darreno@M7i# delete logical-systems R4 interfaces fe-0/2/8.0

[edit]
darreno@M7i# commit and-quit
commit complete
Exiting configuration mode

VPLS on Junos signalled via LDP or BGP

Continuing on from the L2VPN on Junos post, let’s switch focus to VPLS. CCC is a point to point technology and so out of the question. That leaves both LDP and BGP to do our VC label signalling. As always, you can use either LDP or RSVP for your transport label signalling.

Slightly different topology this time, as I’m using to test different ways for the CE to attach to the VPLS. For now we’ll simply focus on T1, C2, and T2:

All three CE WAN interfaces are in the same subnet running OSPF. The goal is for them to be able to reach each other’s loopbacks. As far as the CE devices are concerned, they are simply plugged into a ‘big switch’

LDP

I’ll concentrate on the PE R3 for this example. We first need to let the router know that the interface pointing towards T1 will in fact be a VPLS interface:

darreno@M7i> show configuration interfaces fe-0/0/1
encapsulation ethernet-vpls;
unit 0;

Our regular RSVP MPLS config, nothing special. Note that LDP is configured for the loopback interface:

darreno@M7i> show configuration protocols
rsvp {
    interface all;
}
mpls {
    label-switched-path TO-R6 {
        to 6.6.6.6;
        no-cspf;
    }
    label-switched-path TO-R7 {
        to 7.7.7.7;
        no-cspf;
    }
    interface all;
}
ospf {
    traffic-engineering;
    area 0.0.0.0 {
        interface all;
    }
}
ldp {
    interface lo0.3;
}

Finally the LDP VPLS config itself. As there is no auto-discovery you need to let Junos know what other PE routers are participating in this VPLS:

darreno@M7i> show configuration routing-instances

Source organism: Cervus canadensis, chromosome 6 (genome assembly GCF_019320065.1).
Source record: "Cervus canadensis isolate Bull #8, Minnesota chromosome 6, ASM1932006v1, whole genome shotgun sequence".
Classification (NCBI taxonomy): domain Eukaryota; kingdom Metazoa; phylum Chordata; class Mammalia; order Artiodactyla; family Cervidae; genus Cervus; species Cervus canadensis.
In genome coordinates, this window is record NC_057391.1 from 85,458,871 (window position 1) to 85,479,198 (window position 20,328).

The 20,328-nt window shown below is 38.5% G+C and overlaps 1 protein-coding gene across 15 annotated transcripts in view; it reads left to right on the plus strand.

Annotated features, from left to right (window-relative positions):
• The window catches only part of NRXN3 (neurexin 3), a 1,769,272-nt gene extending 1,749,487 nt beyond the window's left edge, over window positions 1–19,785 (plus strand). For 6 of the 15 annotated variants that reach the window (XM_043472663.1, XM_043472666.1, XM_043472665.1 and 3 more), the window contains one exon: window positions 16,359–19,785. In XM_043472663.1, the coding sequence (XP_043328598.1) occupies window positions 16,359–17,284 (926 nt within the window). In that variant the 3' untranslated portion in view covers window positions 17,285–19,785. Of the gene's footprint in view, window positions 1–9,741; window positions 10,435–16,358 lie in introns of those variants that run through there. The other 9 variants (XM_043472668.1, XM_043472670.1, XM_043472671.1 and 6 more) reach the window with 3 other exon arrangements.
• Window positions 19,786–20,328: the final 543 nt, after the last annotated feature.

VPLS1 {
    instance-type vpls;
    interface fe-0/0/1.0;
    protocols {
        vpls {
            vpls-id 1;
            neighbor 6.6.6.6;
            neighbor 7.7.7.7;
        }
    }
}

I’ve matched the above configs on R6 and R7. Let’s take a look at the network from T1’s perspective:

USERT1@M7i:T1> show ospf neighbor
Address          Interface              State     ID               Pri  Dead
192.168.0.2      fe-0/1/0.0             Full      12.12.12.12      128    37
192.168.0.3      fe-0/1/0.0             Full      14.14.14.14      128    36

USERT1@M7i:T1> show route protocol ospf

inet.0: 9 destinations, 9 routes (9 active, 0 holddown, 0 hidden)
+ = Active Route, - = Last Active, * = Both

12.12.12.12/32     *[OSPF/10] 00:05:43, metric 1
                    > to 192.168.0.2 via fe-0/1/0.0
14.14.14.14/32     *[OSPF/10] 00:27:15, metric 1
                    > to 192.168.0.3 via fe-0/1/0.0
224.0.0.5/32       *[OSPF/10] 2d 06:44:41, metric 1
                      MultiRecv

USERT1@M7i:T1> ping 12.12.12.12 rapid count 30
PING 12.12.12.12 (12.12.12.12): 56 data bytes
!!!!!!!!!!!!!!!!!!!!!!!!!!!!!!
--- 12.12.12.12 ping statistics ---
30 packets transmitted, 30 packets received, 0% packet loss
round-trip min/avg/max/stddev = 1.085/1.338/6.357/0.935 ms

USERT1@M7i:T1> ping 14.14.14.14 rapid count 30
PING 14.14.14.14 (14.14.14.14): 56 data bytes
!!!!!!!!!!!!!!!!!!!!!!!!!!!!!!
--- 14.14.14.14 ping statistics ---
30 packets transmitted, 30 packets received, 0% packet loss
round-trip min/avg/max/stddev = 1.081/1.496/11.077/1.784 ms

T1 considers T2 and C2 to be directly connected via L2. There is an OSPF neighbourship between all three and routes are learned. The data plane is also functioning correctly.

BGP